Brunswick stew is my favorite side at the most reputable barbecue places in the South. In fact, if you’re favorite place to order BBQ doesn’t have Brunswick stew, you need a new favorite.
The origin of this thick, meaty stew has been debated, mostly between Brunswick, Ga., and Brunswick County, Va. The story first told to me was that a politician in pre-Civil War fed those who rallied for him this concoction. Well, even that story doesn’t jibe with the Virginians.
Continue reading “Tailgate recipe: Brunswick stew”
The Kalamata (pronunciation here) olive comes from the Kalamata region of Greece. It’s sort of the Napa Valley for olives.
And it’s nowhere near Frostbite Falls, Minnesota.
The olive itself has a distinct flavor and appearance. When Kalamata olives are not used for olive oil, they are normally brined, packed in olive oil or pickled in wine vinaigrette.
Continue reading “Tailgate recipe: Wottsa-Kalamata U.”
Hard to believe, but if there were a College Football Playoff committee for condiments, salsa would be No. 3 behind dijon mustard and vinegar (blech!).
But salsa should be proud that it beat out mayonaise, ranch dressing and hoisin sauce, all of which would need an upset from one the Top 4 to make it to the semifinals. Salsa also has a dance named after it (well, sort of). And it is in almost every kitchen in the U.S., and always available for a quick snack for the game. Hooray, salsa! (or whatever).
Continue reading “Tailgate recipe: Simply salsa”
It seems harder and harder to go to a Mexican restaurant and not order queso or guacamole with chips. Salsa alone seems a bit passe.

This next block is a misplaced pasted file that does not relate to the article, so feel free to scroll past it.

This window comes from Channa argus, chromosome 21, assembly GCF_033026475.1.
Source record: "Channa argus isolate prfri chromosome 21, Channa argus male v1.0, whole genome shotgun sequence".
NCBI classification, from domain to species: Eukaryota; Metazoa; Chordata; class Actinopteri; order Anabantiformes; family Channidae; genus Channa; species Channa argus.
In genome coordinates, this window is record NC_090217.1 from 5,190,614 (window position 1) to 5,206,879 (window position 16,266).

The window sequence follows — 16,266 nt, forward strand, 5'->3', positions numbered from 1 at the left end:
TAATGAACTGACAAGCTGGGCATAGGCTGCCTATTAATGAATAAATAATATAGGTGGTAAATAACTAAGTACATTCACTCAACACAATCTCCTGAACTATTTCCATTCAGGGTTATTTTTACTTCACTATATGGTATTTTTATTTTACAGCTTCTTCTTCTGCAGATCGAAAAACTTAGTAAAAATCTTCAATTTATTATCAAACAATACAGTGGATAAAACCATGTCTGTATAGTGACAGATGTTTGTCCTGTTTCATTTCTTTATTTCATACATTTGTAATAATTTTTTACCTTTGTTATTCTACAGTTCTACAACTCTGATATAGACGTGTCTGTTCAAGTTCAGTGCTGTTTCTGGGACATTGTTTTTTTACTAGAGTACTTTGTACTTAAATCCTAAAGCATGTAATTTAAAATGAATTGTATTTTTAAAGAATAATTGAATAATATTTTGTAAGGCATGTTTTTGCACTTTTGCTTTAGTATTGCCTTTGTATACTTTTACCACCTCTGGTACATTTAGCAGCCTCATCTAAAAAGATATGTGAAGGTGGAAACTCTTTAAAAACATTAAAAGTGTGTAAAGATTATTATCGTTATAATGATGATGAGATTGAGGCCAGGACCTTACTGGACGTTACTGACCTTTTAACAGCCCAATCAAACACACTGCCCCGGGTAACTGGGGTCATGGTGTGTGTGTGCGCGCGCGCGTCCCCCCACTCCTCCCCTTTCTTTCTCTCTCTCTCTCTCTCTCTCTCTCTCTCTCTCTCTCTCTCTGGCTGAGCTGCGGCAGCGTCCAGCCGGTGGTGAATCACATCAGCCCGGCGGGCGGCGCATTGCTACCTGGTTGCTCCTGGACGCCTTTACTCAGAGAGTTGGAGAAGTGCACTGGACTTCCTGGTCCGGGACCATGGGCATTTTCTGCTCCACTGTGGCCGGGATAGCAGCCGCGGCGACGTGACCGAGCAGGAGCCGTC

And certainly at home or at the tailgate, there must be queso and/or guacamole available. A definite. No getting around it. I mean, why else would there always be a shortage of Velveeta around the time of the “big game.”
Continue reading “Tailgate recipes: Cheese Louise!”
Hey, if there’s a tailgate, there’s a fiesta.
This is sort of a non-fried spin on the taquito, minus the meat.
- 8 ounces of sour cream
- 4 ounces of diced green chiles
- 4 ounces of chopped, black olives (drained)
- 1 cup of grated cheddar cheese
- ½ cup of chopped, green onion
- Garlic powder (to taste)
- Seasoning salt (to taste)
- 1 package of 10-inch flour tortillas (taco size)
Combine all the ingredients into a spread. Spread the filling over a tortilla and wrap. Cover and refrigerate overnight. Cut each roll-up into ½-inch strips and serve with salsa and/or guacamole.
Well, more like little, crab pizzas.
- 1 bag of English muffins
- 1 stick margarine
- 1 jar of soft pub cheese
- 1 can of crabmeat
Split the muffins in half. Mix the other ingredients and spread them over the muffin halves. Place in the freezer until frozen. Remove from freezer, cut into triangles and heat in the oven (350 degrees) until cheese is melted and muffin is toasted.
OK, this might be the simplest one on the site. Take a toothpick, place three selections (from below) on said toothpick and place on serving tray. Boom!
- Cocktail toothpicks
- Pitted olives
- Pickled vegetables
- Cheese cubes
- Meat cubes (e.g. cooked ham, smoked cooked turkey, cooked corned beef or salami)
- Shrimp or scallops
- Fruit pieces
Nothing says tailgating more than meat and cheese. So why not combine them for a tasty cheese ball.
- 1 jar of dried beef
- 16 ounces (2 eight ounce packages) of cream cheese, softened
- 1 teaspoon of tenderizer (e.g. Accent)
- 2 dashes of Worcestershire sauce
- ¼ teaspoon of garlic powder
- 1 bag of crushed or chopped pecans
Rinse and dry the dried beef, then chop into small pieces. Mix all ingredients and form into a ball. Roll the balls in the pecans and refrigerate until hard.